Category Archives: Stage Travel

Gnocchi + goulash + fried fish = white bean dip with spinach pesto

Last week was a gnocchi with goulash kind of week. It was also the week that I graduated from illy Café University so let’s just go ahead and say, it was a pretty big week. The gnocchi and the degree are part of study trip number three, a week in the Friuli-Venezia Guilia region of Italy.

As one of the five autonomous regions in Italy, Friuli-Venezia Guilia is under administrative autonomy according to the Italian Constitution (Sardinia, Sicily, Trentino-Alto Adige/Südtirol and Aosta Valley are the other four). As a result of their constitutional distinction, these regions are governed by their own economies. In fact, Friuli-Venezia Guilia has one of the strongest in Italy, based primarily on specialized farming and exports like Prosciutto di San Daniele–basically Proscuitto di Parma cured in Northern Italy. Friulian is the primarily language of the area although it has slowly been phased out and replaced with Italian.

The region is also famous for its coffee, which means if you’re a student at UNISG, you spend the day at the illy headquarters earning your coffee degree. While it may sound like caffeine-laced fun and games, it was an action packed day. By the end my friends and I were in desperate need of a beer and sustenance to help settle the six-ten espressos we’d consumed throughout our day of coffee school (we had to, it was like homework).

At coffee school, each student naturally has their own illy computer and microphone.*

What we found for dinner was nothing less than an Italian/German/Austrian extravaganza of a meal. Looking back, I’m not totally sure how I’ve survived this far without a hefty helping of goulash with my gnocchi. The sausages, sauerkraut and mustard also tasted like long lost friends I hadn’t realized how much I’d missed. It was one of those meals where you’re unsure where you are (I’m eating spicy mustard and goulash two hours from Parma?), but frankly you just don’t really care.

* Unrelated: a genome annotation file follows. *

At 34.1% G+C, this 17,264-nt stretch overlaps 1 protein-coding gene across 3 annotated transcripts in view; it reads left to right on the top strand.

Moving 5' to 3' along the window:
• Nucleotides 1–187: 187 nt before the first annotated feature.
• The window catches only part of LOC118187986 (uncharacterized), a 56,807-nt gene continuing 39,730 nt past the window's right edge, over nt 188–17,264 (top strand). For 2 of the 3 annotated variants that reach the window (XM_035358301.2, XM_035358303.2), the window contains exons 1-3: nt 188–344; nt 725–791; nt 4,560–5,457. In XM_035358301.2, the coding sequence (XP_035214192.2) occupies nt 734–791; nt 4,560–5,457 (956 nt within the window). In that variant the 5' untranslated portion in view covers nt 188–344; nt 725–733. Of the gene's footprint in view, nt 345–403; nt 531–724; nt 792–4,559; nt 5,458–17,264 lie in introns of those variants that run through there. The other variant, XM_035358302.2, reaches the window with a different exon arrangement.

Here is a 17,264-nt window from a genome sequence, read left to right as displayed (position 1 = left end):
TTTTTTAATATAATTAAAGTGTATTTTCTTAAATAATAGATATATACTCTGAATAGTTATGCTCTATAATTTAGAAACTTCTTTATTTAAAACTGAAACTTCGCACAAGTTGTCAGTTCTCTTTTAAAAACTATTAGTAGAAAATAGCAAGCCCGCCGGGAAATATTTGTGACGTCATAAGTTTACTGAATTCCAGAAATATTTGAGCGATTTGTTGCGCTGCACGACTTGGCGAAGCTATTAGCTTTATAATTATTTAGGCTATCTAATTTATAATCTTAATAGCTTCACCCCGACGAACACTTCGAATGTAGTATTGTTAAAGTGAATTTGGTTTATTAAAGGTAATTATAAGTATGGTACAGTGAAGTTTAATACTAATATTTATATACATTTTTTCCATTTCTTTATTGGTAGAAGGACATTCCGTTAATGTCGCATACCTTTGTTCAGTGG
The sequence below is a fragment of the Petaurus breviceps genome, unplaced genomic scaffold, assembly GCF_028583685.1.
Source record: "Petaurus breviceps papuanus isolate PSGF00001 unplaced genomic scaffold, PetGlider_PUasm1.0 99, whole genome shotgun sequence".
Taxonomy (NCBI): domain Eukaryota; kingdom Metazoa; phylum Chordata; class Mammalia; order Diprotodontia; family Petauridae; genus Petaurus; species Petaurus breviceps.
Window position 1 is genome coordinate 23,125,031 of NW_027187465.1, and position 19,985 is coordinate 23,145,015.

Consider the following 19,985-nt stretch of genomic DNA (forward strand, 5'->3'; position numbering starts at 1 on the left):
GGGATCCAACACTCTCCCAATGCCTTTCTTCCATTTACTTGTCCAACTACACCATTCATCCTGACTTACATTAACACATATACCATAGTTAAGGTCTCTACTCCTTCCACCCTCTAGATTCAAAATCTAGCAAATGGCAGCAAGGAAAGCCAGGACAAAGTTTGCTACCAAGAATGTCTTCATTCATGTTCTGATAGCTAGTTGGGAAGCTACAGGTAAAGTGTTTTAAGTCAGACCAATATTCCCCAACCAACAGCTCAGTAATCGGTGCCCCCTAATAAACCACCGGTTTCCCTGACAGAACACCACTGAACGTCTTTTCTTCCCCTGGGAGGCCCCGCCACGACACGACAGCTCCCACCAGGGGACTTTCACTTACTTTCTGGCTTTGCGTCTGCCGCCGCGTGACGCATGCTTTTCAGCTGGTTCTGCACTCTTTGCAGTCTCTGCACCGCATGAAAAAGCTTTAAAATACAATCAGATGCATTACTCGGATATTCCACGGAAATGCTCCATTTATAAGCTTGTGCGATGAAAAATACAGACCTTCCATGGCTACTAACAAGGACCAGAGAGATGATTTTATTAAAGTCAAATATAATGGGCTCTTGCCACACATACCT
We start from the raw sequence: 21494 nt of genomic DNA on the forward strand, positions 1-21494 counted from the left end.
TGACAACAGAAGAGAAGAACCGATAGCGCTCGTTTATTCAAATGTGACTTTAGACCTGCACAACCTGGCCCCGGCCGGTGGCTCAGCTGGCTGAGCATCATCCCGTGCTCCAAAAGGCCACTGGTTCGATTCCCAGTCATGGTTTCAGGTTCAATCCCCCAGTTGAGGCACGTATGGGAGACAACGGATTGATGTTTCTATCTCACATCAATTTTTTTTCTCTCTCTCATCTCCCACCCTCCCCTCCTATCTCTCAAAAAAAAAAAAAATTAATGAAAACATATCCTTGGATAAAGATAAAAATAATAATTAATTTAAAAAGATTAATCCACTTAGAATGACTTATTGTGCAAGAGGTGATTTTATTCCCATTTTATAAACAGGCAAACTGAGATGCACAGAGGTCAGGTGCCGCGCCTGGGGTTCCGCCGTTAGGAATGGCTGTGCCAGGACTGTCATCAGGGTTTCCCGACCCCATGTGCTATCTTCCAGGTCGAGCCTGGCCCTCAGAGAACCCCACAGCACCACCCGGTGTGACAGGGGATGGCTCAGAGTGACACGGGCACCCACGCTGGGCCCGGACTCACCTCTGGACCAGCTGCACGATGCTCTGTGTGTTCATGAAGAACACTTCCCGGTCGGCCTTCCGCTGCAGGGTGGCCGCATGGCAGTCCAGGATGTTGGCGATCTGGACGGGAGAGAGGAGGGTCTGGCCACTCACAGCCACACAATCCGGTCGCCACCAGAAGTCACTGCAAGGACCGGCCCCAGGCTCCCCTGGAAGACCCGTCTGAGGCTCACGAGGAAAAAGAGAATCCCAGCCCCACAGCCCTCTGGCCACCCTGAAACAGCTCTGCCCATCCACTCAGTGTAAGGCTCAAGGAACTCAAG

Throughout the rest of the week we hit a bunch of regional hot spots including a Prosciutto di San Daniele producer, an alpine cheese maker a two hours hike up into the Alps and a 100-year-old flour mill. But the real show stopper was the morning we spent harvesting mussels from a farm off the coast of Trieste.

Our host, an ex-lawyer turned alpine cow farmer/cheese maker, makes ricotta by heating and straining the curds produced from his last batch of cheese.

Simultaneously delicious, disgusting to look at and also one of the most sustainable forms of seafood farming, there is a lot to say about mussels. That morning we watched as the mussel farmers harvested suspended ropes that the mussels attach to through sticky semen secretions. They grow, suspended on the ropes attached to opposite ends of buoys for about one year. Then the fishermen hoist up the ropes, pull off the mussels and pack them into tubes  of plastic netting ready to be sold to local restaurants or markets. For lunch we were treated to mussels, fried, calamari, shrimp, and whole sardines. Holy seafood.

The bones of the sardines were so soft that we ate the entire fish--bones, head and tail.

By the end of the week I really felt like a giant gnocchi battered and fried. Since arriving home I’ve craved nothing more than raw vegetables, fruit and riding Pickles (my bike). I had a bunch of spinach on hand so I came up with this spiffy number, which I hope you enjoy.

White  Bean dip with Spinach Pesto

Serves three

For the pesto:

3 cups fresh spinach

2 cloves garlic

¼ cup almonds

¼ cup grated Parmesan cheese

¼ cup olive oil

Salt and pepper

Finely mince the spinach, garlic and almonds. Scrape into a small bowl and stir in the cheese. Slowly drizzle in the oil while stirring and test for salt and pepper.

For the dip:

1 28 ounce can white beans, rinsed and drained

¼ cup lemon juice

Salt and pepper

Dump the beans into a small bowl and mash against the sides of the bowl until smooth. Pour in the lemon juice, stir and test for salt and pepper.

Drizzle the pesto over the dip and serve with seasonal vegetables.

If you haven't already noticed, I really like dips.

*All of the photos from the trip are courtesy of Lindsay Anderson



Filed under Recipes, Stage Travel

Cartwheels on Crete

I shouldn’t be writing this. I shouldn’t be thinking about the billion blues that make up the water along the Cretian shoreline or the jagged landscape glowing, piercing through a hot pink sunset. I shouldn’t be day dreaming about the mountains and the valleys, seemingly undisturbed by human hands. I should be working on a paper about the terroir of Prosciutto di Parma, but–I’m not. Crete’s blues and hot pinks, greens and grays are enough to make a girl’s head spin. Instead of writing about prosciutto, I choose to daydream about the colors I encountered this past week, a rainbow of a week  spent on Crete.

Can you see the sheep off in the distance?